Thus, the present device for purifying the exhaust gas can reverse the exhaust gas upstream side and the exhaust gas downstream side of the particulate filter by a very simple structure. Further, the particulate filter requires a large opening area to facilitate the introduction of the exhaust gas. In the device, the particulate filter having a large opening area can be used without making it difficult to mount it on the vehicle as shown in FIGS. 18 and 19.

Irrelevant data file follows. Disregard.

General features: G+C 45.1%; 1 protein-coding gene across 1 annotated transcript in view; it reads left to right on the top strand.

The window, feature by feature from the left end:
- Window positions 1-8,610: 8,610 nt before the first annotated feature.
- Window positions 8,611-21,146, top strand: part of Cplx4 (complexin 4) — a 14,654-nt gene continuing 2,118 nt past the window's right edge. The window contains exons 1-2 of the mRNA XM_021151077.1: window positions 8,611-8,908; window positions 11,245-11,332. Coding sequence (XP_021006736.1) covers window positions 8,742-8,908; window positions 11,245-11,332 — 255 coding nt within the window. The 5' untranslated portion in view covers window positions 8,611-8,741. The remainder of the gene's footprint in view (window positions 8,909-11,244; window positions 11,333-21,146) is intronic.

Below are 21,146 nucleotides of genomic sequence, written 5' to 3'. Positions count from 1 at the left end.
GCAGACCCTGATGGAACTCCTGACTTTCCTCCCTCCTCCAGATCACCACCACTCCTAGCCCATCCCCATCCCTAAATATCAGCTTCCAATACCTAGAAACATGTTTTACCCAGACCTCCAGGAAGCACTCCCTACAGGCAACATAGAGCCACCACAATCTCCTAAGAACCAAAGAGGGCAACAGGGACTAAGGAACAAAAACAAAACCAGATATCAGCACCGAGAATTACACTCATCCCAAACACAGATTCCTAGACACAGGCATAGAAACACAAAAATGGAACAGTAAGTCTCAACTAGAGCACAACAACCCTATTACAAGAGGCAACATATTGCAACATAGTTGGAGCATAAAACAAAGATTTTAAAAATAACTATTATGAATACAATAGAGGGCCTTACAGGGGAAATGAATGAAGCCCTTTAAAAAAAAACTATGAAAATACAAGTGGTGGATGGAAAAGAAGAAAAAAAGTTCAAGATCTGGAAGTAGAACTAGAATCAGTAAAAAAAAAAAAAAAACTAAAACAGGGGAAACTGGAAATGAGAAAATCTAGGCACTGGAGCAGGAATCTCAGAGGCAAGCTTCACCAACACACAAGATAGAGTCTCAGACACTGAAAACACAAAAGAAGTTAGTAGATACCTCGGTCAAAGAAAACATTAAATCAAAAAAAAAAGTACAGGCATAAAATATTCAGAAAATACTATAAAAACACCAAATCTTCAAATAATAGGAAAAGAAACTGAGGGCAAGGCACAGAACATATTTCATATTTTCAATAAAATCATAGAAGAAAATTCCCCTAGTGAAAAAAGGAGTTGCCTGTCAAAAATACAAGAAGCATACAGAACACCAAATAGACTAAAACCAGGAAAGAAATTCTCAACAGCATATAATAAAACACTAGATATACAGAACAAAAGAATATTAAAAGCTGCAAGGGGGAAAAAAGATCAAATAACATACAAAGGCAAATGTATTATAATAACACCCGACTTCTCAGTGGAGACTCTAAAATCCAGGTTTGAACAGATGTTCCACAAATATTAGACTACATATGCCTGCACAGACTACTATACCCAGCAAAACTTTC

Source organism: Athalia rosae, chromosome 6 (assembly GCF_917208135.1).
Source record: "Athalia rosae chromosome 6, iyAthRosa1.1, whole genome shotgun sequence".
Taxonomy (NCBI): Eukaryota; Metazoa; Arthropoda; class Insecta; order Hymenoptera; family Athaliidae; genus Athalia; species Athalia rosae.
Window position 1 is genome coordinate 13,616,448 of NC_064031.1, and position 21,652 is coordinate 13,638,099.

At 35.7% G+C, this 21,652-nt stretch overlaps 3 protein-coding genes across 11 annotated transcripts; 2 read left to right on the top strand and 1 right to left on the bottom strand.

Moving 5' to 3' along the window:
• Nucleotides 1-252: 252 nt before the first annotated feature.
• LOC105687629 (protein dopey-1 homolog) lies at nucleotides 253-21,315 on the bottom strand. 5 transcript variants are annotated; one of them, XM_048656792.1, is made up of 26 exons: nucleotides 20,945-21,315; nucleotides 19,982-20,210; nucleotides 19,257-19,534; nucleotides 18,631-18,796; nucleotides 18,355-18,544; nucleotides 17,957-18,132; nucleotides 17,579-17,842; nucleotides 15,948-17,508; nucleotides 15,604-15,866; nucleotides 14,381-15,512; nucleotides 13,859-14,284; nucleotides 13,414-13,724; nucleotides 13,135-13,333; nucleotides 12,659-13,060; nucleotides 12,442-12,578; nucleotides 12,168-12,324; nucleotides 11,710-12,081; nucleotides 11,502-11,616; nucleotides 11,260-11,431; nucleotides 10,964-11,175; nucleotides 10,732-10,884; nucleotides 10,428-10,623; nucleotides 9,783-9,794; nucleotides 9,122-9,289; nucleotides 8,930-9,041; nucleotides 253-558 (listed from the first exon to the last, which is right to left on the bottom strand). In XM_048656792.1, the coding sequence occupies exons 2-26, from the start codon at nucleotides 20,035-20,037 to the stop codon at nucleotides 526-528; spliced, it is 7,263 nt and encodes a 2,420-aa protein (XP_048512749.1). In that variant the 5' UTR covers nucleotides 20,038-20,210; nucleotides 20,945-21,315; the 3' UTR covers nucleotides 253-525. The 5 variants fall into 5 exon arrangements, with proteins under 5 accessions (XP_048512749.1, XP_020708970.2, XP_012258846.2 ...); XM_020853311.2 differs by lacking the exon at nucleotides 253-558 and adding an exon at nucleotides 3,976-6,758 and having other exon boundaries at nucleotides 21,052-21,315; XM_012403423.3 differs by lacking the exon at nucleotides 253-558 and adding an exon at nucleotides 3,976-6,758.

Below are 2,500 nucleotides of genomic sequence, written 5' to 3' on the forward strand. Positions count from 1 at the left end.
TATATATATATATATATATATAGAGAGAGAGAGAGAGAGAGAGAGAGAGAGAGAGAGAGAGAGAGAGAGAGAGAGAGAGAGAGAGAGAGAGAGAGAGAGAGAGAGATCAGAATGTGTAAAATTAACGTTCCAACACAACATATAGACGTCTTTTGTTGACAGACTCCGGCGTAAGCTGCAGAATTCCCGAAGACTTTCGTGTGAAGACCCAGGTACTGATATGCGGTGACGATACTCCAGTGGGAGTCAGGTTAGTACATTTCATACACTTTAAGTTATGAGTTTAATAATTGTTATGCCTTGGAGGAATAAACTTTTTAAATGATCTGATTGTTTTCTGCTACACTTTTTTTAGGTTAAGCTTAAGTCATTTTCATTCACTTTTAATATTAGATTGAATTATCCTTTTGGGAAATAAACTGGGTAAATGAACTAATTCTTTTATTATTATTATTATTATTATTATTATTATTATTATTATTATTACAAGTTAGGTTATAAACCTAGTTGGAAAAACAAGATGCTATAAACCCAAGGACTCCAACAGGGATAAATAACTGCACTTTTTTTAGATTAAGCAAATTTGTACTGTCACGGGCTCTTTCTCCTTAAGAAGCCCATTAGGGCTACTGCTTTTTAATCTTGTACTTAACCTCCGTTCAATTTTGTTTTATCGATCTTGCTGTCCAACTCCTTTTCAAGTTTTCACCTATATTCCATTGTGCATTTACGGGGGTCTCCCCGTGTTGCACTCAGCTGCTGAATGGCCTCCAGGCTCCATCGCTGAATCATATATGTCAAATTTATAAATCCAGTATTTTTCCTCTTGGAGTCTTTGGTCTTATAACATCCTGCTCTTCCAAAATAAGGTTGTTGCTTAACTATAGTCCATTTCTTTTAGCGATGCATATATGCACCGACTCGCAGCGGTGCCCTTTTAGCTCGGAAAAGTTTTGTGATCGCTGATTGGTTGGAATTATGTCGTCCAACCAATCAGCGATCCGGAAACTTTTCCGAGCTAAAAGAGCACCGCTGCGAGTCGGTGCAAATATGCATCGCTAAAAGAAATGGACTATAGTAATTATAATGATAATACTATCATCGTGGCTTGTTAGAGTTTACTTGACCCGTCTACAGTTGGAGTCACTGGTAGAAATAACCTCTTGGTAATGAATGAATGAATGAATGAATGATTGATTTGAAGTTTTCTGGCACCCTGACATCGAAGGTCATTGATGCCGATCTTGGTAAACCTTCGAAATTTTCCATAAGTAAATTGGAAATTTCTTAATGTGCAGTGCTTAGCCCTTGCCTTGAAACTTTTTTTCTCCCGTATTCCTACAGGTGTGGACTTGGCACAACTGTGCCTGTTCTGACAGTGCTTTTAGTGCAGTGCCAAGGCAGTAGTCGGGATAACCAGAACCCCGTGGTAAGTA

Further, as shown in FIG. 18, the device for purifying the exhaust gas comprises reducing agent supplying units 74 a and 74 b that can supply reducing agent, as fuel, to both sides of the particulate filter in a wide area. Further, in a position that is always on the downstream side of the particulate filter 70 irrespective of the reversing of the upstream side and the downstream side of the particulate filter 70, an exhaust throttle valve 75 of which the opening degree can be controlled by a step motor or the like is arranged. Further, a first pressure sensor 76 a is provided to detect an exhaust pressure in the first connecting portion 72 a and a second pressure sensor 76 b is provided to detect an exhaust pressure in the second connecting portion 72 b. The outputs of these pressure sensors 76 a and 76 b are input to the input port 35 of the above electronic control unit 30 via each A/D converter (not shown). Further, a temperature sensor 77 is provided to detect a temperature of the particulate filter and the output thereof is also input to the input port 35 via an A/D converter (not shown).